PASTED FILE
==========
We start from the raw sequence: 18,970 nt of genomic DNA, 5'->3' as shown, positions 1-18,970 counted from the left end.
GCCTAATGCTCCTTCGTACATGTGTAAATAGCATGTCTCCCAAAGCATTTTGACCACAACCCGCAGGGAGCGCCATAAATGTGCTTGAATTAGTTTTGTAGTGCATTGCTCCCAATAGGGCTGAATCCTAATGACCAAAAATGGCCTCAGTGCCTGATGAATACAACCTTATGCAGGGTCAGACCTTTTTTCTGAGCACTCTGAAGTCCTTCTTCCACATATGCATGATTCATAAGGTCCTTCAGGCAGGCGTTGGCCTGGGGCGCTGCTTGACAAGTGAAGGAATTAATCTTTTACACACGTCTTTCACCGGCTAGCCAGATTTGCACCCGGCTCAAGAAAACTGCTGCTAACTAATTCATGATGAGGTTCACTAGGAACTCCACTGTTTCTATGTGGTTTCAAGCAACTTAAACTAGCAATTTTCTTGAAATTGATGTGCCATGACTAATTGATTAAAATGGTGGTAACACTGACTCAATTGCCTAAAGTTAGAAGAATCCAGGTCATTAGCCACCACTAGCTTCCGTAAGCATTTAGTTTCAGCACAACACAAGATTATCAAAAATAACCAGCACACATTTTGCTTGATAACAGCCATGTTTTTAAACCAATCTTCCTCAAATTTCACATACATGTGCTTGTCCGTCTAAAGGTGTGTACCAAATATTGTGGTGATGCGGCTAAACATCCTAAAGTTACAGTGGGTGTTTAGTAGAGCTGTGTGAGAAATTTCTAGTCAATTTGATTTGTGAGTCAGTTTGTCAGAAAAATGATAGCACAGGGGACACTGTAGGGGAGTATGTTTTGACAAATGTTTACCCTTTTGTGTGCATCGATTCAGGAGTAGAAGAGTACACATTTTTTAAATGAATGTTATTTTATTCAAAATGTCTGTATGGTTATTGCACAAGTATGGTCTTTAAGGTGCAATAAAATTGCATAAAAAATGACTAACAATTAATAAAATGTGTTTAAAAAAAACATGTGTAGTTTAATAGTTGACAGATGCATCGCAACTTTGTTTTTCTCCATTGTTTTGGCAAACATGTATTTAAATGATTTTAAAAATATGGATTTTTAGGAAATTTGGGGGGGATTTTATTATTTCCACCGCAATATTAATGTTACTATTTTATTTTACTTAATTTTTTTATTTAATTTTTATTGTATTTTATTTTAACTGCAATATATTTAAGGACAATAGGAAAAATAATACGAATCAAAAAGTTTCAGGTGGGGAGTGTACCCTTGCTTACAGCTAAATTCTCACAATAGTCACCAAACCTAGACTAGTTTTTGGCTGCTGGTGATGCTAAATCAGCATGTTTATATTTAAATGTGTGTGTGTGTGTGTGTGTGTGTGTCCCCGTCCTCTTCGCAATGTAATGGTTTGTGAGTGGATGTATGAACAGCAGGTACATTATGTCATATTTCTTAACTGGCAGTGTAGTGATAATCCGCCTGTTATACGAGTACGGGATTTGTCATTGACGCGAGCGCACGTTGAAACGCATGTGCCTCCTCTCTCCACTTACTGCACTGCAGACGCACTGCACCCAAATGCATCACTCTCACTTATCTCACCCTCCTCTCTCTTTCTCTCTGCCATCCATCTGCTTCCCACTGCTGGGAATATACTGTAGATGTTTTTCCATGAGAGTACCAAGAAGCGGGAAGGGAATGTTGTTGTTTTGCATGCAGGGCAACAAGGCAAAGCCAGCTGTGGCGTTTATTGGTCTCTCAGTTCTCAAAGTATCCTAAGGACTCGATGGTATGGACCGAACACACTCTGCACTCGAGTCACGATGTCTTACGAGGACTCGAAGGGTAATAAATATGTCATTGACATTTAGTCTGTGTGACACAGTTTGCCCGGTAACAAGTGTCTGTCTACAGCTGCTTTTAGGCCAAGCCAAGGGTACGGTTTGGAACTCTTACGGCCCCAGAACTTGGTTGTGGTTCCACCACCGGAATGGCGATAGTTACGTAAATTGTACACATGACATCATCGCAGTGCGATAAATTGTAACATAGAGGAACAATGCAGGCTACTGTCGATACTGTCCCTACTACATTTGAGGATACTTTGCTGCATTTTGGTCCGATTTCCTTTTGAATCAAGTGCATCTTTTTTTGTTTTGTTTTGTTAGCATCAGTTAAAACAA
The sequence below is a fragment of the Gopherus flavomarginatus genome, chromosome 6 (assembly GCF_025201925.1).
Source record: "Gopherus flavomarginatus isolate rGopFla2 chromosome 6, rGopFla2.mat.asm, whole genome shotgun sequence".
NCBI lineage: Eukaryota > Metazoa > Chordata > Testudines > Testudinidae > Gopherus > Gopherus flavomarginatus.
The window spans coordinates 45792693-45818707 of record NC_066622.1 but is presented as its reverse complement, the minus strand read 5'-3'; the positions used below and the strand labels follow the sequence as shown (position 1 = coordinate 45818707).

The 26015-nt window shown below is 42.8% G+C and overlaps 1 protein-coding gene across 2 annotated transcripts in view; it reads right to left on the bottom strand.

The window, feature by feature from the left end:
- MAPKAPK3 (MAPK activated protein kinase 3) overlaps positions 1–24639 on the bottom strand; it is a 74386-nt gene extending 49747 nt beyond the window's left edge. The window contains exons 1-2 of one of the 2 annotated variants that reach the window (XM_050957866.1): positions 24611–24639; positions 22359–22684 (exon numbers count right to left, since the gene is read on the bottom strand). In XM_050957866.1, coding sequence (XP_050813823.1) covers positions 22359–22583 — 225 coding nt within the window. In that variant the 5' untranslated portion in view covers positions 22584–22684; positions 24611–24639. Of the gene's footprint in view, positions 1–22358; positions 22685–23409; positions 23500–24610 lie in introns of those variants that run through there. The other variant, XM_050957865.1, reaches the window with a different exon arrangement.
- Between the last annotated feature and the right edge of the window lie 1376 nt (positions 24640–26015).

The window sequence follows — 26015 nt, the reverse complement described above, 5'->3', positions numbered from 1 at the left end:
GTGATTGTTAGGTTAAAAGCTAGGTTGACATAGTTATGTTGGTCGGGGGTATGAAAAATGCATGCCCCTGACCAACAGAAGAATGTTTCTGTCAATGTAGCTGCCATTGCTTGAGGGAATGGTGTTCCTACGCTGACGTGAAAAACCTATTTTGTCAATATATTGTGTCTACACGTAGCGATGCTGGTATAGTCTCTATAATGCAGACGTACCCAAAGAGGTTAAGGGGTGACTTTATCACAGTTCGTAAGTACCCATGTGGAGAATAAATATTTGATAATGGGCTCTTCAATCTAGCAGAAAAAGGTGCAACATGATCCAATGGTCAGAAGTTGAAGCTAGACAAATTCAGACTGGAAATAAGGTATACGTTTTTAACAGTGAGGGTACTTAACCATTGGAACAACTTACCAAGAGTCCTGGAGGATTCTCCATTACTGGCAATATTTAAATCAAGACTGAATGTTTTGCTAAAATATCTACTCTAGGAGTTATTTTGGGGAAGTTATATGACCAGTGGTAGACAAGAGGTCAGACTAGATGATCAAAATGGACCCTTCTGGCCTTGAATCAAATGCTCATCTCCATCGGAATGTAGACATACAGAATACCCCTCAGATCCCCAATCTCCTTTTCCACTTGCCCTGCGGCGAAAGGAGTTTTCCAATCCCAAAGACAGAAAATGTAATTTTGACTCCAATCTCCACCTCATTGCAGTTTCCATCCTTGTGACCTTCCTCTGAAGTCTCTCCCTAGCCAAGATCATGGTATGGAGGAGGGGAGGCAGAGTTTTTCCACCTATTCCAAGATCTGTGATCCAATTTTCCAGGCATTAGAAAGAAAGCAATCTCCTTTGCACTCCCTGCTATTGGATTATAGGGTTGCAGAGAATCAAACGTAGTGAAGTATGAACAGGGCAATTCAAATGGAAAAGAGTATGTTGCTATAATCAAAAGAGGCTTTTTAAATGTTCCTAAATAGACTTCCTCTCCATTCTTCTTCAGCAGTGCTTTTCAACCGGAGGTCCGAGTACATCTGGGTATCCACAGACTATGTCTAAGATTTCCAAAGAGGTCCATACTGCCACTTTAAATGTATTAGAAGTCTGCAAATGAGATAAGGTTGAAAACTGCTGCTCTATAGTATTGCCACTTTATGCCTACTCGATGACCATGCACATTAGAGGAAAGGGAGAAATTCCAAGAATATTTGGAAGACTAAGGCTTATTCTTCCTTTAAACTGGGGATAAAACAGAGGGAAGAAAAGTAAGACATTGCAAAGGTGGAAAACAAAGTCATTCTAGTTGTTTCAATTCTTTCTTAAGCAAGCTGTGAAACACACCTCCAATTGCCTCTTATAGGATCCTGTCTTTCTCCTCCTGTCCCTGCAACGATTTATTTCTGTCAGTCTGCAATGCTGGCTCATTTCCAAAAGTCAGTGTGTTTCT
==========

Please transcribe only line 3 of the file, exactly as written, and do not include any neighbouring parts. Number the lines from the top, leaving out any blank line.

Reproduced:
The sequence below is a fragment of the Gopherus flavomarginatus genome, chromosome 6 (assembly GCF_025201925.1).